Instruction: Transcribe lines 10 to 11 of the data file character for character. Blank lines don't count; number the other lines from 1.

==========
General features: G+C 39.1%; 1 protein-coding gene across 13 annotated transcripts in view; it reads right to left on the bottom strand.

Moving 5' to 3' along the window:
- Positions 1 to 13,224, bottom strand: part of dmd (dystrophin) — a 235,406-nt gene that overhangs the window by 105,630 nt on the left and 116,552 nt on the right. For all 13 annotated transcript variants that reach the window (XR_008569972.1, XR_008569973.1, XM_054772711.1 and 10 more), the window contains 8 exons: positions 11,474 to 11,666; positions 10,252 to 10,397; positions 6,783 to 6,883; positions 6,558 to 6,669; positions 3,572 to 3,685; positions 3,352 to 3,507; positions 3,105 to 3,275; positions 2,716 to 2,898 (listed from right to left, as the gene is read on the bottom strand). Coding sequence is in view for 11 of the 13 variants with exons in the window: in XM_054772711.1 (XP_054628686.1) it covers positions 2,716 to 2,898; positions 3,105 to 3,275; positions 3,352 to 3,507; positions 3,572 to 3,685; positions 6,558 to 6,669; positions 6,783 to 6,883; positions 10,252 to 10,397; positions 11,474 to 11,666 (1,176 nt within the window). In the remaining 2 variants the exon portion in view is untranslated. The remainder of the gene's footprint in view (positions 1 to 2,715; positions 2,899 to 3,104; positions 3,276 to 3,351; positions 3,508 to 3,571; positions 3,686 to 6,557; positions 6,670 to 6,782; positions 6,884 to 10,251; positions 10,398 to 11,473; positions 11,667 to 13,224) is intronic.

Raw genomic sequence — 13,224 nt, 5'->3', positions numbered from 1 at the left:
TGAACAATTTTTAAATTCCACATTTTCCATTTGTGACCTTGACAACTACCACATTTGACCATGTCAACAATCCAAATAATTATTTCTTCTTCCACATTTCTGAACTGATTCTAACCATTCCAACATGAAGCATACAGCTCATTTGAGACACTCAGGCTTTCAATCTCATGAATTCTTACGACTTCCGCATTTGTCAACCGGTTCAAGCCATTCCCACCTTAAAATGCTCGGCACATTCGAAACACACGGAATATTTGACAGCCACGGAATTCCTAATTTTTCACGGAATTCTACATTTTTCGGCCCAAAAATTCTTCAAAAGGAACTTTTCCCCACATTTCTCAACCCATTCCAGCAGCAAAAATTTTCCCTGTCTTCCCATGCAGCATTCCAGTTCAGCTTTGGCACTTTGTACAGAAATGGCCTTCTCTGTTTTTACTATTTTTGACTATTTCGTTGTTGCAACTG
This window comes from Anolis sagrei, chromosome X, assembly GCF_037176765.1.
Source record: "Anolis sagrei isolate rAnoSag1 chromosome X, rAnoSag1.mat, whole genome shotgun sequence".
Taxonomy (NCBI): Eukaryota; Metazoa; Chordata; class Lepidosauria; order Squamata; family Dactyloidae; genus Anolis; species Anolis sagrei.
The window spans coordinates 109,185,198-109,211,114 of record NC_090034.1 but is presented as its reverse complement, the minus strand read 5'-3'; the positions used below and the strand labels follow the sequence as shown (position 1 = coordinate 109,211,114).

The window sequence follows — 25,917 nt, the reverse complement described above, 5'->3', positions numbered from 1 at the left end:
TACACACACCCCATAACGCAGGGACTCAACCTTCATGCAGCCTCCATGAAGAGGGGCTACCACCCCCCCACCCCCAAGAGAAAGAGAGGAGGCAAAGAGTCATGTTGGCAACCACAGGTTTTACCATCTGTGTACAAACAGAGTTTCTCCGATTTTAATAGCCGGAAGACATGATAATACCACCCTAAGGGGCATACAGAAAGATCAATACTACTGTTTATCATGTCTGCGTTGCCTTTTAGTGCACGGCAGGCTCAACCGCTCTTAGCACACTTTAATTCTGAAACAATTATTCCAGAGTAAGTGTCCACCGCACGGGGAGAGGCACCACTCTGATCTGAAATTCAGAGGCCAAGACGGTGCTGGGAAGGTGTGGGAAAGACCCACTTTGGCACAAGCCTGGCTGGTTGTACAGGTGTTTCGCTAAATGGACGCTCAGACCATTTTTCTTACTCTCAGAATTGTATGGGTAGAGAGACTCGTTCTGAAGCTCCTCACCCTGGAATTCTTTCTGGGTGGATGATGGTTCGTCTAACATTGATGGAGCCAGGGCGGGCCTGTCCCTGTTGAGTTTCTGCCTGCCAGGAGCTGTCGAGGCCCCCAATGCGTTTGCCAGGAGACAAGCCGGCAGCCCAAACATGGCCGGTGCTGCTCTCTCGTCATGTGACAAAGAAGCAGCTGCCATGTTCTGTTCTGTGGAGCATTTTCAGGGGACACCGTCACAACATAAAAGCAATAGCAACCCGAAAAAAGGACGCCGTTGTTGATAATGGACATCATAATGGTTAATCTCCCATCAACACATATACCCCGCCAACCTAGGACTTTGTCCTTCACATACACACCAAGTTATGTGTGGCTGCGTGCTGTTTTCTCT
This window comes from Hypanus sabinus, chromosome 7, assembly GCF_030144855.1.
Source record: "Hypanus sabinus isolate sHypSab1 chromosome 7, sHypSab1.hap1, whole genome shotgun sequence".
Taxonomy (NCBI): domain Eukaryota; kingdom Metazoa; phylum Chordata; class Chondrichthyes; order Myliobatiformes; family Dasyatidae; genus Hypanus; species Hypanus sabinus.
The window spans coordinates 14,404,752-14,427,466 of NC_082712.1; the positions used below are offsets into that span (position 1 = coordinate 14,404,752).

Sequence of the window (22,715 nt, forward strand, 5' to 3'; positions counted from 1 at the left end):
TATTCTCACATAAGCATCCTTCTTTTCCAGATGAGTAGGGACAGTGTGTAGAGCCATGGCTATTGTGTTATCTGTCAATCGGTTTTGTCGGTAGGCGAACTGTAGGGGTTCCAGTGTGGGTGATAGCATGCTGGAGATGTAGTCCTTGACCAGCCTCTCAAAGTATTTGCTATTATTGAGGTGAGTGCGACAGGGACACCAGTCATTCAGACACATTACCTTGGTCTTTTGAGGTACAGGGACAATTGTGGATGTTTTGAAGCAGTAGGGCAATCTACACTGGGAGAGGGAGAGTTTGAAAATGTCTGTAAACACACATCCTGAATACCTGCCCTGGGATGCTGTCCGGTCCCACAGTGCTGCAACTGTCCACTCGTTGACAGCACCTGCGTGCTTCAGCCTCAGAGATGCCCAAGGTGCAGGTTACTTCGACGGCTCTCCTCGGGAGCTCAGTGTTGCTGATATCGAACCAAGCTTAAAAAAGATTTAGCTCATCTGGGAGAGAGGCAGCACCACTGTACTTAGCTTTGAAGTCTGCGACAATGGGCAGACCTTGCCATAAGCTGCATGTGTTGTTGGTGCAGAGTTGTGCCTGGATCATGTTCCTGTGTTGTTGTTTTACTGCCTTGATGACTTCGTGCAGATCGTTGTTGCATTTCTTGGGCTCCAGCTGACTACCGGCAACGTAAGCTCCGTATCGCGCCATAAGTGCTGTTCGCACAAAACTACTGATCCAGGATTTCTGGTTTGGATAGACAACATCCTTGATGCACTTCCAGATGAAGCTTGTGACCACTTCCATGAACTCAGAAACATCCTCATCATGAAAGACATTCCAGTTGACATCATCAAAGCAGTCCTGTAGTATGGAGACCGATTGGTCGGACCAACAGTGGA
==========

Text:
The window sequence follows — 25,917 nt, the reverse complement described above, 5'->3', positions numbered from 1 at the left end:
TACACACACCCCATAACGCAGGGACTCAACCTTCATGCAGCCTCCATGAAGAGGGGCTACCACCCCCCCACCCCCAAGAGAAAGAGAGGAGGCAAAGAGTCATGTTGGCAACCACAGGTTTTACCATCTGTGTACAAACAGAGTTTCTCCGATTTTAATAGCCGGAAGACATGATAATACCACCCTAAGGGGCATACAGAAAGATCAATACTACTGTTTATCATGTCTGCGTTGCCTTTTAGTGCACGGCAGGCTCAACCGCTCTTAGCACACTTTAATTCTGAAACAATTATTCCAGAGTAAGTGTCCACCGCACGGGGAGAGGCACCACTCTGATCTGAAATTCAGAGGCCAAGACGGTGCTGGGAAGGTGTGGGAAAGACCCACTTTGGCACAAGCCTGGCTGGTTGTACAGGTGTTTCGCTAAATGGACGCTCAGACCATTTTTCTTACTCTCAGAATTGTATGGGTAGAGAGACTCGTTCTGAAGCTCCTCACCCTGGAATTCTTTCTGGGTGGATGATGGTTCGTCTAACATTGATGGAGCCAGGGCGGGCCTGTCCCTGTTGAGTTTCTGCCTGCCAGGAGCTGTCGAGGCCCCCAATGCGTTTGCCAGGAGACAAGCCGGCAGCCCAAACATGGCCGGTGCTGCTCTCTCGTCATGTGACAAAGAAGCAGCTGCCATGTTCTGTTCTGTGGAGCATTTTCAGGGGACACCGTCACAACATAAAAGCAATAGCAACCCGAAAAAAGGACGCCGTTGTTGATAATGGACATCATAATGGTTAATCTCCCATCAACACATATACCCCGCCAACCTAGGACTTTGTCCTTCACATACACACCAAGTTATGTGTGGCTGCGTGCTGTTTTCTCT